Announcement: Princeton High School Tournament - 11/20/2004

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DanTheClam
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Announcement: Princeton High School Tournament - 11/20/2004

Post by DanTheClam »

The Princeton College Bowl Club is proud to announce the Twelfth Annual Princeton High School Tournament, to be held on Saturday, November 20, 2004.

As usual, the tournament will be hosted on NAQT Invitational Series questions, with the specific set to be announced after completing arrangements with NAQT, and will be in untimed NAQT format (20 tossup questions with bonuses).

Fees:
$100 for the first team from a school.
$80 for each additional team
-$20 Discount per Moderator
-$10 Discount per Buzzer System

There is a maximum discount of $50 per school, and a maximum of three teams are allowed from any given school. Any travel discounts can be discussed with the tournament director.

The planned field cap is 60 teams, but this may be extended depending on interest. The tournament format will be a bracketed round-robin, followed by single-elimination playoffs among the top 16 teams.

For further information or to obtain an entry form, please e-mail tournament director Dan Benediktson, dbenedik (at) princeton [dot] edu. We hope to see you there.

Dan Benediktson
Princeton College Bowl Vice-President

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Post by DanTheClam »

Just another reminder about the Princeton High School Tournament, to be held Saturday, November 20, 2004. We currently have 27 teams registered, and the tournament is filling up fast.

The tournament is to be run on NAQT IS 46, and will feature a 12-game round robin, followed by four-rounds of single-elimination to determine the champion.

If your team is interested, please request an entry form from Tournament Director Dan Benediktson at dbenedik (at) princeton (dot) edu.

Dan Benediktson
Princeton College Bowl Vice-President

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Post by jewtemplar »

Aren't there only 15 rounds in an naqt set?

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Post by DanTheClam »

In light of the very much appreciated comment from jewtemplar, I've realized that when you have 12-team brackets, as we had planned, that implies an 11-round Round Robin (yeah. I didn't put quite enough thought into that one). Hence:

CORRECTION: Princeton's High School tournament will consist of an 11-round Round Robin, in 5 brackets of 12 teams, followed by 4 rounds of single elimination competition among the top 16 teams.

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No Sollositing On Premise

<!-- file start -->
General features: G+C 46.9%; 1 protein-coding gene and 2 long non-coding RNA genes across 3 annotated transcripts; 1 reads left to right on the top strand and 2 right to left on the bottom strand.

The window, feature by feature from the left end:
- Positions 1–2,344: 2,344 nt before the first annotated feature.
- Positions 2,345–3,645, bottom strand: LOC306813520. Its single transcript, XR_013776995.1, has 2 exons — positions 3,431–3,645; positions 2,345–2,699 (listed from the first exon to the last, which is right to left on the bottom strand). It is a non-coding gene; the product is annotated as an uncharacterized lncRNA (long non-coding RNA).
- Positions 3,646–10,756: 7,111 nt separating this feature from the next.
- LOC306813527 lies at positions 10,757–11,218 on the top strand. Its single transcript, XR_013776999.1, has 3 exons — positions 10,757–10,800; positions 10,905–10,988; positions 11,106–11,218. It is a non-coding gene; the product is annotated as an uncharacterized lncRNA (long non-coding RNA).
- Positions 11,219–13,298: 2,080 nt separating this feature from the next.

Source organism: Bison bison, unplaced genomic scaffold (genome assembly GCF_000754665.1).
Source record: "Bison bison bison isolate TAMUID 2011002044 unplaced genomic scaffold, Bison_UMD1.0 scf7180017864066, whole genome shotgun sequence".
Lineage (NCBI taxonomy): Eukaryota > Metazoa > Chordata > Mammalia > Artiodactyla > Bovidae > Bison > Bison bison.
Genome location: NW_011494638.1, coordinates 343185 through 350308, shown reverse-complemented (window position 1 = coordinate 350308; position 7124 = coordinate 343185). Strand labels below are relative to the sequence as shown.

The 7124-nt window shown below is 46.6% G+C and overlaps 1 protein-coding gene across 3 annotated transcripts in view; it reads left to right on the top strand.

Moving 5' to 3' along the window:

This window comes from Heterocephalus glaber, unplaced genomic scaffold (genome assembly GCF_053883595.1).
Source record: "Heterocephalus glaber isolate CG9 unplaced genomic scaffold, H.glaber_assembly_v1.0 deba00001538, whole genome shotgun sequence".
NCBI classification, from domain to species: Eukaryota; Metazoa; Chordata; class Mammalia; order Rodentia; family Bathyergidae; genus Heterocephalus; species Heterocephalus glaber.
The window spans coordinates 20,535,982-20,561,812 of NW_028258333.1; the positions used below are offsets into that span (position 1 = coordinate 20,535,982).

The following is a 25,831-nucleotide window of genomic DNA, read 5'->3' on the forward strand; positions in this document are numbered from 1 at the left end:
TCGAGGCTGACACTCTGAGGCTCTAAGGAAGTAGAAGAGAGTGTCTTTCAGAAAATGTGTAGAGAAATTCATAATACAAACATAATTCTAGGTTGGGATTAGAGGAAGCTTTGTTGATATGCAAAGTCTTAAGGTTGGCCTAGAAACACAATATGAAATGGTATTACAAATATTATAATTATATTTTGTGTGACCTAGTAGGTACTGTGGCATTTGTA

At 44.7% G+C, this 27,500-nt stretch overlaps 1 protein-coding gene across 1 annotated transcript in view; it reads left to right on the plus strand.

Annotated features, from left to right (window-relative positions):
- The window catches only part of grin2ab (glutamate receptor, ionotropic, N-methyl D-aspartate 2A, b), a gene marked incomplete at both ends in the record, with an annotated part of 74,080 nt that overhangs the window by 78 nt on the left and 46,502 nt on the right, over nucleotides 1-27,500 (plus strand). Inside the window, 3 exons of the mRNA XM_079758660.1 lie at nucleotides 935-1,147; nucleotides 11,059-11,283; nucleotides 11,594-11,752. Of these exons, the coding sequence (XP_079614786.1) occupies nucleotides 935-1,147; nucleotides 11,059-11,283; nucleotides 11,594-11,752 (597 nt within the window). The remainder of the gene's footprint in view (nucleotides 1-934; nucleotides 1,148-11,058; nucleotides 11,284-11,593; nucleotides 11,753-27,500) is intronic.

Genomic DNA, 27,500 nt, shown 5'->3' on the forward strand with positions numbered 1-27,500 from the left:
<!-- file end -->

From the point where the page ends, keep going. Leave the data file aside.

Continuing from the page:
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Post by No Sollositing On Premise »

Eleven rounds of prelims? That's going to require some nationals-level endurance...
Mike Sollosi, University of Virginia

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Post by jewtemplar »

Substantially more than nationals, actually, especially when you consider playoffs, but there shouldn't be too much wait time if no swiss-pairing is done.

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number of rounds

Post by btressler »

If I may, and this could rightfully be its own thread...

As a college player, I was used to 10+ rounds a tournament. Heck, I remember a GW event when we did 15 in one day, and were still on the road by 6pm. In fact, I also seem to recall an event where people only played 8 rounds and complained they drove too many miles to play only 8 rounds.

So when I started running high school tournaments, I would schedule 9 rounds (with a final round 10 if necessary). And I heard a chorus of "it's too long".

I also didn't do playoffs, the team with the best record won, period. College teams don't like single-elim playoffs, especially when an 8-4 knocks off a 12-0. They grumble that it isn't fair. But playoffs make a ton of sense at high school events with 40, 50, or 60 teams. In fact, any chance that Princeton will consider double-octos (round of 32) again this year?

After two years of that, Dave Balseiro of UD and I brainstormed and decided to try a playoff system. We did 6 prelims, followed by 3 outrounds. Teams not in the top 8 could stay for consolation rounds if they wished. I heard less complaining after trying this, and have stuck with it since fall 2002.

I did some data mining after that tournament and tracked the quarterfinalist teams' prorgression through the day. Even by round 3, the top 8 teams were pretty much the same teams who were in the top 8 after six rounds (this field only had 16). And certainly after 5 rounds, really only 1-2 teams were affected by winning or losing round 6.

So now I only do 5 prelims, and to decrease the effect of the bubble, all 3-2 teams at my events go to playoffs. Thus, now the 9th place team never goes home because they had 10 less points than seed 8. Teams are still welcome to stay for consolation rounds (and some do, but many choose to start their trip home).

Another point I can't stress enough is that at some events, 30 minutes is not enough time for a round (especially untimed tournaments). More often than not, tournaments running 30-minute rounds run late. (but there are exceptions, see TJIAT 2004) My own events block 40 minutes a round, and I don't think I've run late in quite a while. Sometimes we even get to lunch early.

Having shared TD wisdom, I personally have zero objection with my students playing 11 prelims. I think it would be a great chance to meet a lot of other teams. However, it could very well make a long day, and by round 9 some 0-8 or 1-7 teams might decide they'd like to go home.

- Bill Tressler,
Charter School of Wilmington

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Post by Willy Dee Jones McGee III »

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